Third session of the OEWG on ageing ends on a positive note

30/08/2012

By Bridget Sleap and Navdha Malhotra

Kulumkan Shabdanbekova presents the ADA petition to Ivan Simonovic. ADA activist, Kulumkan Shabdanbekova (extreme left) presents the ADA petition to Ivan Simonovic. (C) HelpAge International

The third session of the UN Open-ended Working Group on Ageing (OEWG) ended positively on 24 August 2012, with a strong recommendation to continue and renew the Working Group's mandate.

The session took place in New York from 21-24 August. Regular sessions provide a unique opportunity for UN Member States to look at how existing human rights mechanisms protect older people's rights. If found to be inadequate, the group can then explore the creation of new mechanisms.

OEWG mandate to continue

There was a fear going into the third session of the OEWG that the lack of participation and consensus among Member States might result in the closing down of the OEWG process at worst, or, dilution of its mandate at best.

However, it is now more likely that Member States will continue the present mandate of the OEWG and that there will be a fourth session in 2013. This will be agreed in the annual UN General Assembly resolution on ageing, to be negotiated in September-October 2012 in the General Assembly Third Committee.

Age Demands Action petition handover

HelpAge also took the opportunity at the OEWG to present our Age Demands Action petition to Ivan Simonovic, the UN Assistant Secretary-general for Human Rights.

The petition signed by over 56, 000 people across the world calls for a UN convention on older people's rights. It was handed over by Kulumkan Shabdanbekova, ADA activist and older woman from Kyrgyzstan.

Ms Shabdanbekova also talked about the Age Demands Action campaign and the contributions older people make to society. She stated that the OEWG should continue the discussions towards a convention protecting older people's rights.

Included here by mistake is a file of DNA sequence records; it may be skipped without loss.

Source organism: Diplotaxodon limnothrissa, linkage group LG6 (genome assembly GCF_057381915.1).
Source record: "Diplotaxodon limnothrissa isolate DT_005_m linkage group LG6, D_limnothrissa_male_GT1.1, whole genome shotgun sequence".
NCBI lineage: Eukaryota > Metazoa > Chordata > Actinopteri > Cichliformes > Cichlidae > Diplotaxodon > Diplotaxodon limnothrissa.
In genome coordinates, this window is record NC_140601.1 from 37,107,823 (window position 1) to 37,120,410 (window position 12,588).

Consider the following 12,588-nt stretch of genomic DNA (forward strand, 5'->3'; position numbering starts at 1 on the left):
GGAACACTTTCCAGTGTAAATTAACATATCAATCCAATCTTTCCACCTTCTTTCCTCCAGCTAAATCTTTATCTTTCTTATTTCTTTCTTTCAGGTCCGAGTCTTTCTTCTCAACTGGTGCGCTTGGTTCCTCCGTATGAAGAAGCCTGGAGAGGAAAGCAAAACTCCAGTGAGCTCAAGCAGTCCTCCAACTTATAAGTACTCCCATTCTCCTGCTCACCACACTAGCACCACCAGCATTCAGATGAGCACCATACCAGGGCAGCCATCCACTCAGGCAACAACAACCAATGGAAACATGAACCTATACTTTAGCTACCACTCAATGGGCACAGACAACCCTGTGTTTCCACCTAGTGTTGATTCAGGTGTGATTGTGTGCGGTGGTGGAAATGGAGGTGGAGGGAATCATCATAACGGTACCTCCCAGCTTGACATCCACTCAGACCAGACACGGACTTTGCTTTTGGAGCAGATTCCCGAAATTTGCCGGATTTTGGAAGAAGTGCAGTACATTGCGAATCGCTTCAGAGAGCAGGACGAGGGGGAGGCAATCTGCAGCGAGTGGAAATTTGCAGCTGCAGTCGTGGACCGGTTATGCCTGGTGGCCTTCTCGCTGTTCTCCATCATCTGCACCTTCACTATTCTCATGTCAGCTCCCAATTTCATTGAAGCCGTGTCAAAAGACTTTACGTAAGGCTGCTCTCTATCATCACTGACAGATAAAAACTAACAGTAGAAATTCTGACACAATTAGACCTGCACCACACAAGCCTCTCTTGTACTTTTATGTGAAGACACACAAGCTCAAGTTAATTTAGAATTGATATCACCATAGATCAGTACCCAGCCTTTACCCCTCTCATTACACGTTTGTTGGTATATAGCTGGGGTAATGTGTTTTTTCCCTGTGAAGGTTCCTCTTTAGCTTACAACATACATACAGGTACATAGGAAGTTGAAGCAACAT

Ivan Simonovic graciously accepted the petition and recognised that older people's rights are an important issue that needs to be considered at the UN level. He also expressed him commitment to support new mechanisms to protect older people's rights.

Inequalities in laws to protect older people's rights

Whilst there was still no consensus between Member States about the need for a new convention on the rights of older people, there was a perceived shift in the discussion at this third session.

Increased participation of African and Asian Member States helped to fracture the very polarised discussions of the previous meetings that had been dominated by European and Latin American Member States. It now feels as if the political impasse can be overcome.

The more global discussion also highlighted the vast inequalities and disparities in the laws, policies and programmes that protect older people's rights across different regions.

This patchwork of protection available to older people reflected the same fragmentation of standards throughout the international human rights framework. It also underscored the argument for a comprehensive human rights instrument to protect older people's rights.

Continued pressure from civil society is vital

Member State participation, though improved, was still disappointingly low. Only about 35% of the 193 Member States attended. Participation, particularly in the discussions on different areas of older people's rights, was still dominated by European and Latin American Member States.

Much more needs to be done between now and the next OEWG to build on the growing support, especially from African and Asian Member States.

The inequality in mechanisms to protect older people's rights is unacceptable and undermines the universality of human rights. Continued support, pressure and demand from civil society at the national level are critical.

Support older people's rights by signing our Age Demands Action petition.

Read more about HelpAge at the OEWG.

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